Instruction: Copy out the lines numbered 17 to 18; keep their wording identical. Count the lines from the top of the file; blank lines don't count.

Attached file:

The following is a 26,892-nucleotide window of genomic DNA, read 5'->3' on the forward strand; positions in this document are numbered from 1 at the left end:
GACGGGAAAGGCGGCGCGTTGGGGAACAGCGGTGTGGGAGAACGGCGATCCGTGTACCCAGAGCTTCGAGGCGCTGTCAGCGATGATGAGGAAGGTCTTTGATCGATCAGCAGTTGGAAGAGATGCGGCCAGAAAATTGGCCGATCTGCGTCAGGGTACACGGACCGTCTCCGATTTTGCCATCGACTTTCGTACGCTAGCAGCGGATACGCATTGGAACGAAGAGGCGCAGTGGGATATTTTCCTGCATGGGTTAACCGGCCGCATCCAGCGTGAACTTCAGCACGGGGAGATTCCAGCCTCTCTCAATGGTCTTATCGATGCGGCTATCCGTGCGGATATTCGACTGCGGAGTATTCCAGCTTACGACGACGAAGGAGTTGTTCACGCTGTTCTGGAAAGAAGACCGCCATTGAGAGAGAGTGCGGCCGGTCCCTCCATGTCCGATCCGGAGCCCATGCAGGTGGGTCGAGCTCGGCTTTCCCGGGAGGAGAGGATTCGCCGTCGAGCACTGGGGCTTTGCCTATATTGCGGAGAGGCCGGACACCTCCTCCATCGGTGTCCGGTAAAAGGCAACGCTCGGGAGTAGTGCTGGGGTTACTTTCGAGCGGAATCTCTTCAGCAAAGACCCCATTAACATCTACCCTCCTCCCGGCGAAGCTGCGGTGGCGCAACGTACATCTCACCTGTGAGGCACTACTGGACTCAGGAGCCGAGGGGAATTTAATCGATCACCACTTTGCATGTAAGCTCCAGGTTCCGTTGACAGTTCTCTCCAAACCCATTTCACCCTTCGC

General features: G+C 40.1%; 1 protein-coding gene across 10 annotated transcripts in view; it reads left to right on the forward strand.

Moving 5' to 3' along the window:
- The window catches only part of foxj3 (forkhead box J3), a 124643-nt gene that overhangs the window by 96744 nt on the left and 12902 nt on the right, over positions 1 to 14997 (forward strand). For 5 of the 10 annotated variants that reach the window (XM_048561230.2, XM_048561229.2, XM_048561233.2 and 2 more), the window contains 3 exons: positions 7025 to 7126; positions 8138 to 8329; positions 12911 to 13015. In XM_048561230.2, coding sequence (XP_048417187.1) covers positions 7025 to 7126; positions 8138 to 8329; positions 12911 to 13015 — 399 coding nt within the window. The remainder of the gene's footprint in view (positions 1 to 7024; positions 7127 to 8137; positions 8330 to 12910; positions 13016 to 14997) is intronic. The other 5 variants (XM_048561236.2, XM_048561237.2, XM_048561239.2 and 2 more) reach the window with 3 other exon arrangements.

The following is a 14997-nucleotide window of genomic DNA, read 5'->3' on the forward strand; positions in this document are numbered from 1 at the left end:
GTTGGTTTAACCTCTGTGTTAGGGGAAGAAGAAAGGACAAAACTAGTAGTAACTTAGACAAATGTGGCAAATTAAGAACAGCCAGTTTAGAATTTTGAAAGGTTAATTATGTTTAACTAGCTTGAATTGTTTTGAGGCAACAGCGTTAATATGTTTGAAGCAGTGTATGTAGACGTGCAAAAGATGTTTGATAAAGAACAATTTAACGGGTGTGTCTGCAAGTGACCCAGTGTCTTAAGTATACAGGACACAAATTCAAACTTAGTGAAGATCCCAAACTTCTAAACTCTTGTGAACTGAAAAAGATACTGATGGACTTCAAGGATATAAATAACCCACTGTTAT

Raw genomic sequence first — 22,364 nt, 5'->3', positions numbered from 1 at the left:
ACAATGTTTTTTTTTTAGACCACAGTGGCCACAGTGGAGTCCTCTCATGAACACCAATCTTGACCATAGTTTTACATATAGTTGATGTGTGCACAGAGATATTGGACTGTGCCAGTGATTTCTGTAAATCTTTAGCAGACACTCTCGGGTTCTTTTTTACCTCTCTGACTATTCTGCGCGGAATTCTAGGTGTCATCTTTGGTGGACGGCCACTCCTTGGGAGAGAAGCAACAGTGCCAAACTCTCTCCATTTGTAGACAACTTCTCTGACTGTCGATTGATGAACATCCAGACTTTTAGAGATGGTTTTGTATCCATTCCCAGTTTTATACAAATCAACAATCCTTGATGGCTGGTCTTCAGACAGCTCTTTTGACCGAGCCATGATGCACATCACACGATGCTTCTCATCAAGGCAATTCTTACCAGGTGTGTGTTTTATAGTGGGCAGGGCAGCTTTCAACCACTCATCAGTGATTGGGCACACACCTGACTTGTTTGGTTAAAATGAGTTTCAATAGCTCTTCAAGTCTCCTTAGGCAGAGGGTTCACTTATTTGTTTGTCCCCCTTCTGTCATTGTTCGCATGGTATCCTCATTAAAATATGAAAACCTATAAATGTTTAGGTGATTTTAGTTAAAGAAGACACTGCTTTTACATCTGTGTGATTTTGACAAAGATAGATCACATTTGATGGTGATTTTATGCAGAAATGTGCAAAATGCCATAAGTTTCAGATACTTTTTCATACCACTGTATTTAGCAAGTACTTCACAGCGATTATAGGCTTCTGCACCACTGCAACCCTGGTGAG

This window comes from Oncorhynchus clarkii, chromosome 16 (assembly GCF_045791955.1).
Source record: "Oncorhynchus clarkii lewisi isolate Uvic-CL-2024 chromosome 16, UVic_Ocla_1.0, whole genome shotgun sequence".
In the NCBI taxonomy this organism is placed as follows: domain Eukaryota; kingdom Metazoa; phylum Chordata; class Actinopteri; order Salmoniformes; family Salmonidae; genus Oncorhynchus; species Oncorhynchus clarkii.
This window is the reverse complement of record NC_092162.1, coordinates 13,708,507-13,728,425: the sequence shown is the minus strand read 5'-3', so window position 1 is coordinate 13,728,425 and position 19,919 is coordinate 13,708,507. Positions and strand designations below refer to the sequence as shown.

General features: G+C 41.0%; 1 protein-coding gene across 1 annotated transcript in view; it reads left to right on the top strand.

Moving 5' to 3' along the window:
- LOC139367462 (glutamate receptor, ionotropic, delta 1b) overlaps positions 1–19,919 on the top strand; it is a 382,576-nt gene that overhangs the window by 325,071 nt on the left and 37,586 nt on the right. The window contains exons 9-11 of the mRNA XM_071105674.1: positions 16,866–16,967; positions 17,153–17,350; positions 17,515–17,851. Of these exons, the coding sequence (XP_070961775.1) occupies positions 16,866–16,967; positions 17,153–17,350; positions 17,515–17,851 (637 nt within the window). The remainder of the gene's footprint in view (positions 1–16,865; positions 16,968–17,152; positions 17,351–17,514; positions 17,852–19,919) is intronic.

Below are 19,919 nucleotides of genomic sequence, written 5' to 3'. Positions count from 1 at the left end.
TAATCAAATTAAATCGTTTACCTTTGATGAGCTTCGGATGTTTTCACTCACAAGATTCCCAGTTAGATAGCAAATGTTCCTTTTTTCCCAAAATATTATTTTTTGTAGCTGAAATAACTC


Below are 19,919 nucleotides of genomic sequence, written 5' to 3'. Positions count from 1 at the left end.
TAATCAAATTAAATCGTTTACCTTTGATGAGCTTCGGATGTTTTCACTCACAAGATTCCCAGTTAGATAGCAAATGTTCCTTTTTTCCCAAAATATTATTTTTTGTAGCTGAAATAACTC